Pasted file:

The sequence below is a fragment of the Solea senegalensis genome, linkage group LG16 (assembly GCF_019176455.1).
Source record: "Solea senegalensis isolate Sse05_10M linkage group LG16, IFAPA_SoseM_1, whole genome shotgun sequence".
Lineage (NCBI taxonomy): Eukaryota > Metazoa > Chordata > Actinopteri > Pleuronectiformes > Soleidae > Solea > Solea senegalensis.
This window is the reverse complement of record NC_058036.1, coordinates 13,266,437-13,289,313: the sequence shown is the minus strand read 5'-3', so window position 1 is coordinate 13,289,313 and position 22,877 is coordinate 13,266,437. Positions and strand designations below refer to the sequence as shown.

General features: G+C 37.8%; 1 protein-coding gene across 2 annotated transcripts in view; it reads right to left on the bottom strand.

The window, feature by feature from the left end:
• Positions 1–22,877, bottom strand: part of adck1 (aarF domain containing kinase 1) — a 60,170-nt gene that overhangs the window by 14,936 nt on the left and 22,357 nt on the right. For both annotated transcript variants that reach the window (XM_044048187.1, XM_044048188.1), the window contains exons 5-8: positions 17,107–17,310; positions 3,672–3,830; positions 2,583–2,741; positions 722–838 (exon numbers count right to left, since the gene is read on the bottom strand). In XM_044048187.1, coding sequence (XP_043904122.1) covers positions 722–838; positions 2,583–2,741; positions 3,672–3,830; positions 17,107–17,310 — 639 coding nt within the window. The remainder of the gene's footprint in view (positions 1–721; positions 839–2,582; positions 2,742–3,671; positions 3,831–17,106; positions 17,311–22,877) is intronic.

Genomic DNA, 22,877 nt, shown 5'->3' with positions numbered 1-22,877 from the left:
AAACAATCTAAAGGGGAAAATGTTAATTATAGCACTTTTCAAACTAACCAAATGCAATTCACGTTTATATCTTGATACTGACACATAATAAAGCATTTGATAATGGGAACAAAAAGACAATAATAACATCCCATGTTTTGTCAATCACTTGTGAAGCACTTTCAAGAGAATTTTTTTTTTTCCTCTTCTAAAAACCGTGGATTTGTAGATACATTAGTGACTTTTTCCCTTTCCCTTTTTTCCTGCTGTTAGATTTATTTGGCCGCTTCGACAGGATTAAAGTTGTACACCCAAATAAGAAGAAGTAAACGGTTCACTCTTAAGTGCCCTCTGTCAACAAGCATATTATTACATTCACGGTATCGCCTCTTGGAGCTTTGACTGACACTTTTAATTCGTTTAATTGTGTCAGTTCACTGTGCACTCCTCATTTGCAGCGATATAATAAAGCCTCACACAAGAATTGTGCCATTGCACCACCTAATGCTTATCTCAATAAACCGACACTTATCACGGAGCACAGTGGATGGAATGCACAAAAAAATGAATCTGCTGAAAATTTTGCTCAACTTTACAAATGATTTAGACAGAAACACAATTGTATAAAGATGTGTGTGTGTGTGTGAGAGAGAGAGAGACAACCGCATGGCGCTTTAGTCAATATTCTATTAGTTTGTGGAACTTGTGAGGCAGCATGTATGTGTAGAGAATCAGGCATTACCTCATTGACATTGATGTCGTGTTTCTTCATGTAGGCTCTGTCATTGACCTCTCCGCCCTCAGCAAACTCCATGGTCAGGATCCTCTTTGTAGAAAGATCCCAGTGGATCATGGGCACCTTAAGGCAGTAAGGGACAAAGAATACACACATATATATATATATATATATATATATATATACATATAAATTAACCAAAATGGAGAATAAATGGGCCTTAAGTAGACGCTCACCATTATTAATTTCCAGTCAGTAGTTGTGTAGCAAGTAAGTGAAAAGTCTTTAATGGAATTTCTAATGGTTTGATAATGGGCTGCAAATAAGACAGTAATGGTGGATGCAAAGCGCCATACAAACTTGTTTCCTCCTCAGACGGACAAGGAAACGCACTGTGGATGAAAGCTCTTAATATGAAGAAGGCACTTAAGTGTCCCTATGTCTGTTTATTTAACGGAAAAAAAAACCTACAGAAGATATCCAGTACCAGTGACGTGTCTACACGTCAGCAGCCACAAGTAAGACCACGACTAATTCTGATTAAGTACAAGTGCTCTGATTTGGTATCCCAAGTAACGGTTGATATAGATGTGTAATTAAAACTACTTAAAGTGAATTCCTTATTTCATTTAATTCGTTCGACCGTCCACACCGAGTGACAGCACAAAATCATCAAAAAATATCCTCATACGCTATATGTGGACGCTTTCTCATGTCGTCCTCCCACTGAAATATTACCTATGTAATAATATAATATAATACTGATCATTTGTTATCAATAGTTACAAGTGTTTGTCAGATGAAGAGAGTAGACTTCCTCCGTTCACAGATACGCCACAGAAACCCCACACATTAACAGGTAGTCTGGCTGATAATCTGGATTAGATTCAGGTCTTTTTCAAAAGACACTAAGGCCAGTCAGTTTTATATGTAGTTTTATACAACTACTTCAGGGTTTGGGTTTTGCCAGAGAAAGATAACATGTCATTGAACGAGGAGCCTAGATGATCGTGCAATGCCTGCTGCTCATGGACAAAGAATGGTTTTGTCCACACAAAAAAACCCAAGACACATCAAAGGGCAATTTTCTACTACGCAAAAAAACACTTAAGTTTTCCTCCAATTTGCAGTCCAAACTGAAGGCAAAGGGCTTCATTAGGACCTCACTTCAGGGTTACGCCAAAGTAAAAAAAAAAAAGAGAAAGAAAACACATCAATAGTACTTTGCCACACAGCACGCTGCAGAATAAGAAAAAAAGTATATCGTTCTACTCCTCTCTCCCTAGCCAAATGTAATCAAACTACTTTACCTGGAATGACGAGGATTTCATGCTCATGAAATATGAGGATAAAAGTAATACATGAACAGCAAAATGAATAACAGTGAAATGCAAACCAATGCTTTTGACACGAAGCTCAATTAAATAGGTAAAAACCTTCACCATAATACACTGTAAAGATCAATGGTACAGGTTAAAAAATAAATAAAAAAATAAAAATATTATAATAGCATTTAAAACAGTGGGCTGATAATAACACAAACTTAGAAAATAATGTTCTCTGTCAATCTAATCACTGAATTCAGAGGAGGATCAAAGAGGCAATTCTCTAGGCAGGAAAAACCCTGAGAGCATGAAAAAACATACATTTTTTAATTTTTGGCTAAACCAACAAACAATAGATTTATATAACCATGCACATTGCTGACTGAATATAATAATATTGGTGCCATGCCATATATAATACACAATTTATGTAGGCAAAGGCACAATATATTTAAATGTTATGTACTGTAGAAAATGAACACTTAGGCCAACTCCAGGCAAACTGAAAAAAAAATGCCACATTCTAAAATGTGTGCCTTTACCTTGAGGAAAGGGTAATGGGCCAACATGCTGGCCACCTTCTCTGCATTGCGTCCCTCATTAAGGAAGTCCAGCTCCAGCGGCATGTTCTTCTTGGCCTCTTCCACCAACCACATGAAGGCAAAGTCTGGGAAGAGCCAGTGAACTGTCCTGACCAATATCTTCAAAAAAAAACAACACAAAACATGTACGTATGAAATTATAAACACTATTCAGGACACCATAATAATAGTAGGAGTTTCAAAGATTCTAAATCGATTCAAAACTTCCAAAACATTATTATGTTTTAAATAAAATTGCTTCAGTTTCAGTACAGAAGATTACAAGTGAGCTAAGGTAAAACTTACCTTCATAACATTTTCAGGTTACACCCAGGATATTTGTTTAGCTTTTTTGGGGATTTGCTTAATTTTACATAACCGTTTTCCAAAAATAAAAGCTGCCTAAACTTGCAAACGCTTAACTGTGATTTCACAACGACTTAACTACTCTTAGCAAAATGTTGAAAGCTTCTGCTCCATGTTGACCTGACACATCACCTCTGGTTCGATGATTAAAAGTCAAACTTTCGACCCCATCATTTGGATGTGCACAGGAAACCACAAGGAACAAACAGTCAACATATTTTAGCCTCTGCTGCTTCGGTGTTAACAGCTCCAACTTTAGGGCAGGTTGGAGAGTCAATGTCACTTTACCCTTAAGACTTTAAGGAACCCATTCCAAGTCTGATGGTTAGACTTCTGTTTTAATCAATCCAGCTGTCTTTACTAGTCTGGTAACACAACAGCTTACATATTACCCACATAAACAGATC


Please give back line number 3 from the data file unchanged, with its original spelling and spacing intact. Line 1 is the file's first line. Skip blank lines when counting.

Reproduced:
Lineage (NCBI taxonomy): Eukaryota > Metazoa > Chordata > Actinopteri > Pleuronectiformes > Soleidae > Solea > Solea senegalensis.